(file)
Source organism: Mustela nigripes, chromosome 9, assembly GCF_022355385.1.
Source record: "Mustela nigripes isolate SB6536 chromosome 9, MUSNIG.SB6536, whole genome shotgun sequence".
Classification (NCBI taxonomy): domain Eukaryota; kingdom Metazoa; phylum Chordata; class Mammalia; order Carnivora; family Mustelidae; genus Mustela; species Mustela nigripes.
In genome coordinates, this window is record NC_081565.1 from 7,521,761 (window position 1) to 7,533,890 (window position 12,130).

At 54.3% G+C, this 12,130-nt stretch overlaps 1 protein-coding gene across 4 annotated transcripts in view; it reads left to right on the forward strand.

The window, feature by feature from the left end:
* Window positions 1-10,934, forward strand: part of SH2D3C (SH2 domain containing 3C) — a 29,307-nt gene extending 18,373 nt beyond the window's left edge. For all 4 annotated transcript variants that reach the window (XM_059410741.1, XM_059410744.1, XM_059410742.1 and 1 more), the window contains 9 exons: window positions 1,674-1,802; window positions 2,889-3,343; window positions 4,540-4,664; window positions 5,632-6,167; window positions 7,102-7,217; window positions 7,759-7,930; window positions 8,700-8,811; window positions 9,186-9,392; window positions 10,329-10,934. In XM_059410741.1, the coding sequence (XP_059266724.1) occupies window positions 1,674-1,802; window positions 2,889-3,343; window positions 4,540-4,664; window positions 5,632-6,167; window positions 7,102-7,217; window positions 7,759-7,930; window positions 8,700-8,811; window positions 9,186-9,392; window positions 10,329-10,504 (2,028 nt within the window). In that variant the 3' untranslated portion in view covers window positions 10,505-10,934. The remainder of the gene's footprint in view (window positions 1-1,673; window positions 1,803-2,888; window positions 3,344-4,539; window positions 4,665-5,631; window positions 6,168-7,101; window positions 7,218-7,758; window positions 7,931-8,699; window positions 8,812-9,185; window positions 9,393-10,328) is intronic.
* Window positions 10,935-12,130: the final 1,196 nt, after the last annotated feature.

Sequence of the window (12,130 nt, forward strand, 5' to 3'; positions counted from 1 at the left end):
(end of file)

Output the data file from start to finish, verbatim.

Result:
Source organism: Mustela nigripes, chromosome 9, assembly GCF_022355385.1.
Source record: "Mustela nigripes isolate SB6536 chromosome 9, MUSNIG.SB6536, whole genome shotgun sequence".
Classification (NCBI taxonomy): domain Eukaryota; kingdom Metazoa; phylum Chordata; class Mammalia; order Carnivora; family Mustelidae; genus Mustela; species Mustela nigripes.
In genome coordinates, this window is record NC_081565.1 from 7,521,761 (window position 1) to 7,533,890 (window position 12,130).

At 54.3% G+C, this 12,130-nt stretch overlaps 1 protein-coding gene across 4 annotated transcripts in view; it reads left to right on the forward strand.

The window, feature by feature from the left end:
* Window positions 1-10,934, forward strand: part of SH2D3C (SH2 domain containing 3C) — a 29,307-nt gene extending 18,373 nt beyond the window's left edge. For all 4 annotated transcript variants that reach the window (XM_059410741.1, XM_059410744.1, XM_059410742.1 and 1 more), the window contains 9 exons: window positions 1,674-1,802; window positions 2,889-3,343; window positions 4,540-4,664; window positions 5,632-6,167; window positions 7,102-7,217; window positions 7,759-7,930; window positions 8,700-8,811; window positions 9,186-9,392; window positions 10,329-10,934. In XM_059410741.1, the coding sequence (XP_059266724.1) occupies window positions 1,674-1,802; window positions 2,889-3,343; window positions 4,540-4,664; window positions 5,632-6,167; window positions 7,102-7,217; window positions 7,759-7,930; window positions 8,700-8,811; window positions 9,186-9,392; window positions 10,329-10,504 (2,028 nt within the window). In that variant the 3' untranslated portion in view covers window positions 10,505-10,934. The remainder of the gene's footprint in view (window positions 1-1,673; window positions 1,803-2,888; window positions 3,344-4,539; window positions 4,665-5,631; window positions 6,168-7,101; window positions 7,218-7,758; window positions 7,931-8,699; window positions 8,812-9,185; window positions 9,393-10,328) is intronic.
* Window positions 10,935-12,130: the final 1,196 nt, after the last annotated feature.

Sequence of the window (12,130 nt, forward strand, 5' to 3'; positions counted from 1 at the left end):